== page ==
5. What happens when a person is named a fugitive economic offender?

Once a person is named a fugitive economic offender, the Government has the right to confiscate property it believes to be ‘proceeds of the crime’ even if other investors have interests in it. This power is contained in Section 10 of the Act. The State, therefore, gains control over the property when the offender flees the country to avoid prosecution.

Further, Section 11 of the Act ‘disentitles’ the offender from filing a civil claim in courts regarding his/her confiscated property.

6. What is the procedure of survey, search and seizure?

There are three different heads that can be located under the Act that relates to search of a place/ person and seizure of record or property. Those are discussed as follows:

  1. Power of Survey: Under the power of survey, the Director or any other officer authorised by the Director can may request any proprietor, employee or any other person who may be present at that time to afford them facility to verify the record relating to proceeds of crime and provide any information that may be relevant for the proceedings under the Act. The officer also has powers to record statements relevant to the proceedings under the Act from persons present at the property. Although generally the officer is not conferred the power to seize evidence at the time of survey, she can do so if upon information obtained during the survey, she is satisfied that any evidence shall be or is likely to be concealed or tampered with.
  2. Power of Search and Seizure: This power is wider than the power of survey. Conspicuously, under the provision of the Act, the Director or Deputy Director need not request for permission from proprietor, employee or any other person who may be present in the property to conduct search and seizure. The Director or Deputy Director can conduct search and seizure if they have a reason to believe, which should be recorded in writing, that any person may be declared as a fugitive economic offender; is in possession of any proceeds of crime; is in possession of any records which may relate to proceeds of crime; or, is in possession of any property related to proceeds of crime. The Director or Deputy Director may search building, place, vessel, vehicle or aircraft where he has reason to suspect that such records or proceeds of crime are kept. She may also go to the extent of breaking open the lock of any door, box, locker, safe, almirah or other receptacle when the keys are not available. And finally, seize any record or property found as a result of the search.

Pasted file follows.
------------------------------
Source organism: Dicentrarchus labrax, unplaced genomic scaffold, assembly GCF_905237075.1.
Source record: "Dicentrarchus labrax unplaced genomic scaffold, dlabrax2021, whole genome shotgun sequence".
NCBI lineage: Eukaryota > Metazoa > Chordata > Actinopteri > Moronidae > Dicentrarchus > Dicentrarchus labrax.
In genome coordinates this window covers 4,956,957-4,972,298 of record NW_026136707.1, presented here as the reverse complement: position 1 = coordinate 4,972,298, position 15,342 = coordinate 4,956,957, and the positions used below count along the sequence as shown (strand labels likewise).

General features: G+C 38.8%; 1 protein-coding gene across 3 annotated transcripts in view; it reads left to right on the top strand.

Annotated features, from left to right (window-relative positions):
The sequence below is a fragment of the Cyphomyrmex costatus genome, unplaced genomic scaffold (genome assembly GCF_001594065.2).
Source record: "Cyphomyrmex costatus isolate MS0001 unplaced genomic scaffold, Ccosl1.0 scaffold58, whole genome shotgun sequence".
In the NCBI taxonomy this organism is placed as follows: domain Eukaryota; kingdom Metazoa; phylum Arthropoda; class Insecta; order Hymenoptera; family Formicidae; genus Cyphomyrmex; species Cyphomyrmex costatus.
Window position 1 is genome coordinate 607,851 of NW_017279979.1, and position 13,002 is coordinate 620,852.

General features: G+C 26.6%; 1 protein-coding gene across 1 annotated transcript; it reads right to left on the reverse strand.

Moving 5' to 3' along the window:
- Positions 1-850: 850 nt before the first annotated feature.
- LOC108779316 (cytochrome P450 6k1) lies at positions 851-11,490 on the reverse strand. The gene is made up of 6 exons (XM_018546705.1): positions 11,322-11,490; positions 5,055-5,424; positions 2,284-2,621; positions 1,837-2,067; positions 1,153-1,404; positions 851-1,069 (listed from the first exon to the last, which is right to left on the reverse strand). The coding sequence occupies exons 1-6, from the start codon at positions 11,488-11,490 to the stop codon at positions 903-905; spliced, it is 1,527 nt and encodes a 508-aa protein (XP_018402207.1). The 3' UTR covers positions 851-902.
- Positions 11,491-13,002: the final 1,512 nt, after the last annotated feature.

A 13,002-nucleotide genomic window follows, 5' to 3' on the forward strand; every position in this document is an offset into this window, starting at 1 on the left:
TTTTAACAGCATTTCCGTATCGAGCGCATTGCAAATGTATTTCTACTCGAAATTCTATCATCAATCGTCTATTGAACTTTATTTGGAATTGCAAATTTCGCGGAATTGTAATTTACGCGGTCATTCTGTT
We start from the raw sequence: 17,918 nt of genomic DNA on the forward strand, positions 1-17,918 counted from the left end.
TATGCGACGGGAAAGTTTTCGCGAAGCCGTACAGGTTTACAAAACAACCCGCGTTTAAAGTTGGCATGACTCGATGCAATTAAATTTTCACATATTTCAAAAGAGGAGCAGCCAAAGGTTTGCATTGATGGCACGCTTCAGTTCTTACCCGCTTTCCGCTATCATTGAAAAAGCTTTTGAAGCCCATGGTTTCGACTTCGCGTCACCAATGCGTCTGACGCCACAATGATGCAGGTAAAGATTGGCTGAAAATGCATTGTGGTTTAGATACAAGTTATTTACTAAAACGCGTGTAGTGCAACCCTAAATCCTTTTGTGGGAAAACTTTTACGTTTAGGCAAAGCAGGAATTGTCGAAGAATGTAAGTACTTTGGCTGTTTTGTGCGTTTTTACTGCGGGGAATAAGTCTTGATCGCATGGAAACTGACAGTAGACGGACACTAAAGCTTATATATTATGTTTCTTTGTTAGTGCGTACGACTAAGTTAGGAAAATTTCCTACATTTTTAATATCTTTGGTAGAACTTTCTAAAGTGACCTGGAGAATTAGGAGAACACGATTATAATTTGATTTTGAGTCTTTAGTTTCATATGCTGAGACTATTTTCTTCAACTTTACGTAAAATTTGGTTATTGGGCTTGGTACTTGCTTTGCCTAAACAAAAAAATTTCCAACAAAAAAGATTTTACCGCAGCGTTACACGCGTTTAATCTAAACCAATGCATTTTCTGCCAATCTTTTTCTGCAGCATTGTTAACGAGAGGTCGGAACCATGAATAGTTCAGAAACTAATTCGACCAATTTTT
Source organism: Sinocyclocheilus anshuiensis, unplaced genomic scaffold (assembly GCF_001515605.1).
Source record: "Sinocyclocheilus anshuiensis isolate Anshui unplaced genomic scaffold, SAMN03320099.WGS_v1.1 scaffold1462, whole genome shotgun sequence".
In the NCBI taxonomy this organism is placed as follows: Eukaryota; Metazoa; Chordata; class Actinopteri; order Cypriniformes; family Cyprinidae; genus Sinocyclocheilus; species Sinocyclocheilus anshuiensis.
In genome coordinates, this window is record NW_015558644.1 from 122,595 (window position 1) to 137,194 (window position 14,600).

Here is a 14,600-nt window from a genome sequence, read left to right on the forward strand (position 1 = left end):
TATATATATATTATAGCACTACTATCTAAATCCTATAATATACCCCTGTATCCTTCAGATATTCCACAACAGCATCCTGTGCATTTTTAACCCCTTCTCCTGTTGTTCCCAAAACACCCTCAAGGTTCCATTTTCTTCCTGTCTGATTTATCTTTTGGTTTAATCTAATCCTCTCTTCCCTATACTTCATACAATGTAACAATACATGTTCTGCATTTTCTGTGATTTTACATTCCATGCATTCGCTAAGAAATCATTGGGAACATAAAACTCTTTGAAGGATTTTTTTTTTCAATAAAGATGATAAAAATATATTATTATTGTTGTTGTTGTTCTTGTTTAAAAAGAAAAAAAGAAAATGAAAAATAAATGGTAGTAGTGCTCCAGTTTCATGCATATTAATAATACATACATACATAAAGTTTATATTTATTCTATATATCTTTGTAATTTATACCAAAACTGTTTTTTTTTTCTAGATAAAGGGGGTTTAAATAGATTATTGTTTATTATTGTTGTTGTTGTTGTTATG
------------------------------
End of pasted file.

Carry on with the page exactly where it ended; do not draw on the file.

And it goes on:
3. Search of Persons: An authority authorized by a governmental order may conduct a personal search and effect seizure if he/she has reason to believe, which should be recorded in writing, that any evidence is discoverable from the person for the purposes of the Act. The search shall be conducted in the presence of at least two witnesses. The person has a right to ask the search to be taken place in the presence of a Gazetted officer or a Magistrate. If the Magistrate finds no reasonable ground to conduct search and seizure, she shall immediately discharge the person.

7. Are there possibilities of constitutional challenges to the Act?

If a person is declared a Fugitive Economic Offender, under Section 14 of the Act, any Court or Tribunal may disallow such person from putting forth civil claims and defending any civil claims. The Constitutional bench of the Supreme Court in Anita Kushwaha v. Pushap Sudan has declared the access to justice as a fundamental right guaranteed under Article 14 and Article 21. There does not seem to be a convincing reason for disallowing to put forth or defend ‘any’ civil claim, which might be related to some other laws, thereby bringing possibilities of a challenge on the vires.

Namratha Murugeshan is a 4th year student of NALSAR University of Law.